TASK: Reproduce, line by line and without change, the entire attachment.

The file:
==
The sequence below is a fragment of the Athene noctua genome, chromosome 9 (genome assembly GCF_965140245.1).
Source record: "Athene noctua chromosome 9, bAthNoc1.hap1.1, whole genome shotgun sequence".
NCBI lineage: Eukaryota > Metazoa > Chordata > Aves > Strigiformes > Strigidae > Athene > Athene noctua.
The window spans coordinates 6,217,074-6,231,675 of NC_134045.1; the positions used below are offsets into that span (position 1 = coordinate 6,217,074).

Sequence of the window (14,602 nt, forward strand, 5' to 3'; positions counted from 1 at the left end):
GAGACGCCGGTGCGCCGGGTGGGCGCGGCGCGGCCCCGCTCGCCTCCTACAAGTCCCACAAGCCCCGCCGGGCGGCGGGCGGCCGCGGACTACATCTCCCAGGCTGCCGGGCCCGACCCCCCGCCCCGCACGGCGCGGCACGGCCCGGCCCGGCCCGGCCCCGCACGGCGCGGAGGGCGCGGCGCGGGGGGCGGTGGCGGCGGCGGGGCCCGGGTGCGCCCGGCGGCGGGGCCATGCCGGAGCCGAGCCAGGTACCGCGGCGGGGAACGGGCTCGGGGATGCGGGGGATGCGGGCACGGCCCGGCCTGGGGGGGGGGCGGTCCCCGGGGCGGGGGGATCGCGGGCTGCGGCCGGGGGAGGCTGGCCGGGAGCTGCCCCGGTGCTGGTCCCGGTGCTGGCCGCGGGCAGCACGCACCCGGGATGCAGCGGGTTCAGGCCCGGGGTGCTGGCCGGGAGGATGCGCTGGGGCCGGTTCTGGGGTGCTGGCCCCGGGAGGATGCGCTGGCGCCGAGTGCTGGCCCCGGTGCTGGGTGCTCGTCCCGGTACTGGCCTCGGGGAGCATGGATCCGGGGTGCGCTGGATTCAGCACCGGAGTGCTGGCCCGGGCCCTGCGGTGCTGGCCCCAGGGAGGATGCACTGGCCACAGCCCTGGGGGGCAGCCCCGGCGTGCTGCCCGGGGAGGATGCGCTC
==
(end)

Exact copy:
The sequence below is a fragment of the Athene noctua genome, chromosome 9 (genome assembly GCF_965140245.1).
Source record: "Athene noctua chromosome 9, bAthNoc1.hap1.1, whole genome shotgun sequence".
NCBI lineage: Eukaryota > Metazoa > Chordata > Aves > Strigiformes > Strigidae > Athene > Athene noctua.
The window spans coordinates 6,217,074-6,231,675 of NC_134045.1; the positions used below are offsets into that span (position 1 = coordinate 6,217,074).

Sequence of the window (14,602 nt, forward strand, 5' to 3'; positions counted from 1 at the left end):
GAGACGCCGGTGCGCCGGGTGGGCGCGGCGCGGCCCCGCTCGCCTCCTACAAGTCCCACAAGCCCCGCCGGGCGGCGGGCGGCCGCGGACTACATCTCCCAGGCTGCCGGGCCCGACCCCCCGCCCCGCACGGCGCGGCACGGCCCGGCCCGGCCCGGCCCCGCACGGCGCGGAGGGCGCGGCGCGGGGGGCGGTGGCGGCGGCGGGGCCCGGGTGCGCCCGGCGGCGGGGCCATGCCGGAGCCGAGCCAGGTACCGCGGCGGGGAACGGGCTCGGGGATGCGGGGGATGCGGGCACGGCCCGGCCTGGGGGGGGGGCGGTCCCCGGGGCGGGGGGATCGCGGGCTGCGGCCGGGGGAGGCTGGCCGGGAGCTGCCCCGGTGCTGGTCCCGGTGCTGGCCGCGGGCAGCACGCACCCGGGATGCAGCGGGTTCAGGCCCGGGGTGCTGGCCGGGAGGATGCGCTGGGGCCGGTTCTGGGGTGCTGGCCCCGGGAGGATGCGCTGGCGCCGAGTGCTGGCCCCGGTGCTGGGTGCTCGTCCCGGTACTGGCCTCGGGGAGCATGGATCCGGGGTGCGCTGGATTCAGCACCGGAGTGCTGGCCCGGGCCCTGCGGTGCTGGCCCCAGGGAGGATGCACTGGCCACAGCCCTGGGGGGCAGCCCCGGCGTGCTGCCCGGGGAGGATGCGCTC